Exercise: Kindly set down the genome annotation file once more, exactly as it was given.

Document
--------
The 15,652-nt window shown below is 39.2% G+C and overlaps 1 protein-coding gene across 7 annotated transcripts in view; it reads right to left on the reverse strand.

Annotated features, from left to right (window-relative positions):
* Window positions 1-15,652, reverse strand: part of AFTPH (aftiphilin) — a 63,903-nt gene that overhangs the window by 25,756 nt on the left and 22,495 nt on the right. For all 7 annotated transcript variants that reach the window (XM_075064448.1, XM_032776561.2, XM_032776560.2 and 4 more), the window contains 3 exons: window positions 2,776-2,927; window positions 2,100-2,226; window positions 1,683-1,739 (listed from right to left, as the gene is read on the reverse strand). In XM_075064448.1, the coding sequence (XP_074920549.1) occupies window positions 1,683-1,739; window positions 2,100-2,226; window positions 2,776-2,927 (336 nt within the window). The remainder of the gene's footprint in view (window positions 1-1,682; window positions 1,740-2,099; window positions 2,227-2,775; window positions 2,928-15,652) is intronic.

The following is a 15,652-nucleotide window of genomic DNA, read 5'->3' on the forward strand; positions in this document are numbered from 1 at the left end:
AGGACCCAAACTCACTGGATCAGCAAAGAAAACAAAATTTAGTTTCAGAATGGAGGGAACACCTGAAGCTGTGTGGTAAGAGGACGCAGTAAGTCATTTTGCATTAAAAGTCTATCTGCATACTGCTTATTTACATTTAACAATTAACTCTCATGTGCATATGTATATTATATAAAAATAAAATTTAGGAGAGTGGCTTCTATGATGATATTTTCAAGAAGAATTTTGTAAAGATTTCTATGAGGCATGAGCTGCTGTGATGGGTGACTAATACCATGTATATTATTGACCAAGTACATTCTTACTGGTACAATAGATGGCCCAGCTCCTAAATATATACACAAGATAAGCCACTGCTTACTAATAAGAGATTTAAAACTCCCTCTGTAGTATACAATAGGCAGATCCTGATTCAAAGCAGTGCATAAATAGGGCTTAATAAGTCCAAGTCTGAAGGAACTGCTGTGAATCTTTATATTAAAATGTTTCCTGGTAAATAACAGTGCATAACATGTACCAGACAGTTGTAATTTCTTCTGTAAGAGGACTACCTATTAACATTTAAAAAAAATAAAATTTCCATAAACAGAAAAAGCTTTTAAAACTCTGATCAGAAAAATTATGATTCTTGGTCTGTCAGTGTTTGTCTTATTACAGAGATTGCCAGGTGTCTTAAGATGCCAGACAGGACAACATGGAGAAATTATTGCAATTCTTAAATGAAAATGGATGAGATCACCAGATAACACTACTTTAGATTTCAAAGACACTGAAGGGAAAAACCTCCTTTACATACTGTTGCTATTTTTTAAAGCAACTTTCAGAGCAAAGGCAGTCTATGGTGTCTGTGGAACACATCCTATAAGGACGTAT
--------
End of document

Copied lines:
The 15,652-nt window shown below is 39.2% G+C and overlaps 1 protein-coding gene across 7 annotated transcripts in view; it reads right to left on the reverse strand.

Annotated features, from left to right (window-relative positions):
* Window positions 1-15,652, reverse strand: part of AFTPH (aftiphilin) — a 63,903-nt gene that overhangs the window by 25,756 nt on the left and 22,495 nt on the right. For all 7 annotated transcript variants that reach the window (XM_075064448.1, XM_032776561.2, XM_032776560.2 and 4 more), the window contains 3 exons: window positions 2,776-2,927; window positions 2,100-2,226; window positions 1,683-1,739 (listed from right to left, as the gene is read on the reverse strand). In XM_075064448.1, the coding sequence (XP_074920549.1) occupies window positions 1,683-1,739; window positions 2,100-2,226; window positions 2,776-2,927 (336 nt within the window). The remainder of the gene's footprint in view (window positions 1-1,682; window positions 1,740-2,099; window positions 2,227-2,775; window positions 2,928-15,652) is intronic.

The following is a 15,652-nucleotide window of genomic DNA, read 5'->3' on the forward strand; positions in this document are numbered from 1 at the left end:
AGGACCCAAACTCACTGGATCAGCAAAGAAAACAAAATTTAGTTTCAGAATGGAGGGAACACCTGAAGCTGTGTGGTAAGAGGACGCAGTAAGTCATTTTGCATTAAAAGTCTATCTGCATACTGCTTATTTACATTTAACAATTAACTCTCATGTGCATATGTATATTATATAAAAATAAAATTTAGGAGAGTGGCTTCTATGATGATATTTTCAAGAAGAATTTTGTAAAGATTTCTATGAGGCATGAGCTGCTGTGATGGGTGACTAATACCATGTATATTATTGACCAAGTACATTCTTACTGGTACAATAGATGGCCCAGCTCCTAAATATATACACAAGATAAGCCACTGCTTACTAATAAGAGATTTAAAACTCCCTCTGTAGTATACAATAGGCAGATCCTGATTCAAAGCAGTGCATAAATAGGGCTTAATAAGTCCAAGTCTGAAGGAACTGCTGTGAATCTTTATATTAAAATGTTTCCTGGTAAATAACAGTGCATAACATGTACCAGACAGTTGTAATTTCTTCTGTAAGAGGACTACCTATTAACATTTAAAAAAAATAAAATTTCCATAAACAGAAAAAGCTTTTAAAACTCTGATCAGAAAAATTATGATTCTTGGTCTGTCAGTGTTTGTCTTATTACAGAGATTGCCAGGTGTCTTAAGATGCCAGACAGGACAACATGGAGAAATTATTGCAATTCTTAAATGAAAATGGATGAGATCACCAGATAACACTACTTTAGATTTCAAAGACACTGAAGGGAAAAACCTCCTTTACATACTGTTGCTATTTTTTAAAGCAACTTTCAGAGCAAAGGCAGTCTATGGTGTCTGTGGAACACATCCTATAAGGACGTAT